Types of Evidence That Should Be Excluded from a Florida Criminal Case
Evidence is the focal point of any Florida criminal matter, whether it is in the form of witness testimony, a document, electronic information, or any other item that serves to prove or disprove a fact at issue in the case. If you are facing charges, you naturally want evidence in your favor to be allowed in court and to be tossed if it supports the prosecutor’s allegations. Your wishes may not come true with respect to every item, but generally speaking, evidence should be excluded if it:
- Violates your civil rights;
- Is prohibited by the Florida Evidence Code; or;
- Contravenes another state or federal statute.
Your Florida criminal defense lawyer can tackle the complicated issues involved with what is and is NOT admissible, but it is important to note the basic types of evidence that should be excluded.
- Illegally Obtained Evidence: Under the US and Florida Constitutions, there are protections that prohibit certain acts by police, including:
- Unlawful search of a person, home, or business;
- Unlawful seizure of property; and,
- Forcing a person to self-incriminate, such as through questioning.
If officers violate any of these civil rights, any evidence they obtain illegally must be tossed out of court. The theory is that police would not have recovered such items had they not broken the law, so the evidence should not be admitted.
- Tainted Biological Samples: If a key piece of evidence against you is biological material, the prosecution must be able to show that the sample was properly preserved and could not have been tainted by mishandling. The most common usage is in Florida DUI cases for proving blood alcohol concentration (BAC); plus, this type of evidence is also used in sexual assault cases where DNA may link the suspect to a victim. You could have grounds to get the evidence excluded if there was tampering involved with biological samples.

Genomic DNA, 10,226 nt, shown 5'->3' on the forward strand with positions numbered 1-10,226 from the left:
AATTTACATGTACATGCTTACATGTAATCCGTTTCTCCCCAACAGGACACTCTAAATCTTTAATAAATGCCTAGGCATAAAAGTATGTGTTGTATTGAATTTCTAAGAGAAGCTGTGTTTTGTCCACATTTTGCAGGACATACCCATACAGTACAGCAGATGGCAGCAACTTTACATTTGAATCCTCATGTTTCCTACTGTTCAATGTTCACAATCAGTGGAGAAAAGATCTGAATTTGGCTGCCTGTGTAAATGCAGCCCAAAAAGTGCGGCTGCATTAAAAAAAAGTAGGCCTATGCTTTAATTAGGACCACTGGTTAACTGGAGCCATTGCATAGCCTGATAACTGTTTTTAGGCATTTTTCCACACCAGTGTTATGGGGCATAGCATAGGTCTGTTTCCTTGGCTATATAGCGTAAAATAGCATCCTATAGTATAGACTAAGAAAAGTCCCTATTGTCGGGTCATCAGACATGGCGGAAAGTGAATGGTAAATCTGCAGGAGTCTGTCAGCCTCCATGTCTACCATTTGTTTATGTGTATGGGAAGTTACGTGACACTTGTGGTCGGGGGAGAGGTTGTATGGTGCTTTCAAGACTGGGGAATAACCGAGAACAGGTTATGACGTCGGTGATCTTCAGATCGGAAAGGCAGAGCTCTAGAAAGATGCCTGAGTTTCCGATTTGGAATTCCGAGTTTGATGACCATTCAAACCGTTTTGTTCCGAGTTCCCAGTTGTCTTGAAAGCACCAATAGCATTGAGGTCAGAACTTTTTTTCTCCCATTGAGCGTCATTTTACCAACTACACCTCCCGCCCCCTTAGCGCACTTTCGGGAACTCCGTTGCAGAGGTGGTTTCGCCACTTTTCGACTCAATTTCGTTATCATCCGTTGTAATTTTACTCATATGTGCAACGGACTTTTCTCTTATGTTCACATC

- Hearsay Evidence: This well-known evidence rule prohibits any out-of-court statement from being made in court when the point is to prove the truth of the matter asserted. The purpose of banning hearsay in court is that there can be serious credibility issues with allowing a person to testify about what someone else said, so the statements should not be allowed in court.
- Evidence Outside the Chain of Custody: Any time evidence is introduced in court as an exhibit, the prosecutor must establish the item’s journey through the criminal justice system – from seizure by police and archived storage to the trip to the courthouse and placement in the courtroom. Any anomalies could lead to tossing the evidence because it fell out of the chain of custody and was subject to tampering.
Your Florida Criminal Defense Attorney Will Handle Evidence Issues
In reviewing these types of evidence that should be excluded, you can see how keeping them out of court can have a significant impact on your criminal case. For more information on evidentiary issues, please contact Fort Lauderdale criminal attorney Kevin J. Kulik. Once we review your specific circumstances, we can advise you on defense strategies.